Humn development: Social learning theory

Revision cards outlining the social learning theory in health and social care unit 12 (human development: factors & theorists), including the main concepts of the theory, application to other areas of development and an evaluation of the theory.

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What is the social learning theory?

The social learning theory suggests that learning takes place in three ways:

As a result of reinforcement

By modelling

By extracting cognitions from observed examples of behaviour

These will now be explained in detail.

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This is, as with Skinnner, the idea that the consequences of behaviour can influence learning. Methods of reinforcement include; reward, encouragement, punishment and discouragement.

However, Social learning theory differs from Skinners learning theory in that it builds on reinforcement with other theories about how children learn.

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This is observing the behaviour of others (for children this is usually siblings,  same-sex parents, or same sex adults), often referred to as role models, and imitating this. Children can learn new behaviours simply by observing them, even if they aren't reinforced.

As children develop, particularly through the school years, peers become important role models.

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Extracting cognitions

Extracting cognitions

Children often look for patterns or rules in common behaviour observed by them. This allows them to establish the 'rules of behaviour', or the common beliefs about how people should act and behave. For example by observing the lies their parents may tell, they learn when it is and is not appropriate to tell lies.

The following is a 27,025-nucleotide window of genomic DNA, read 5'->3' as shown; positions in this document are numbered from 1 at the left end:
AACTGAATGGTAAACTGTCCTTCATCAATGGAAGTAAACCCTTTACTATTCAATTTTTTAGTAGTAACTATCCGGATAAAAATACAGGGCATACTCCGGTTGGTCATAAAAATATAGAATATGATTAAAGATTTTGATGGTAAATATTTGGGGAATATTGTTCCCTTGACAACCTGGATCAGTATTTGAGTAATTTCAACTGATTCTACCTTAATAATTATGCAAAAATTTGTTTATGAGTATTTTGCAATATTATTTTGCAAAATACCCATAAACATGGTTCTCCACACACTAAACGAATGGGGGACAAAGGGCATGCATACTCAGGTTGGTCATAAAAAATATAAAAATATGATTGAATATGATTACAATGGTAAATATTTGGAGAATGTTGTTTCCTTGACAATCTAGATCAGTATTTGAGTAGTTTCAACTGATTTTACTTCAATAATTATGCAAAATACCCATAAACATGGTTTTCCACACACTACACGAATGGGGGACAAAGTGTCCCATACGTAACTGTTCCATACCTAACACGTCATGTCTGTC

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Agents of socialisation

Agents of socialisation

This refers collectively to the media (television, magazines, radio and books), peers, siblings, parents, teachers and other carers, or indeed anybody with whom the child has contact with.

The social learning theory emphasises learning from other people (for example as modelling) and may use the term 'agents of socialisation'. This refers to those listed above, as things which may influence the behaviour of a child.

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Application to pro and anti social behaviour

Antisocial and prosocial behaviour

The social learning theory defines the learning of all behaviours as through a process of reinforcement, modelling and the extraction of cognitions. For prosocial behaviour, this may mean a child demonstrates a behaviour, such as helping with the washing up, and recieves a reward such as praise or a sticker, and therefore repeats the behaviour. They may also see siblings helping with the washing up, and imitate this. Alternatively, they may visit various homes (of peers, family members or what they see on television) and see that children help with the washing up, establishing this as a rule of behaviour and the right thing to do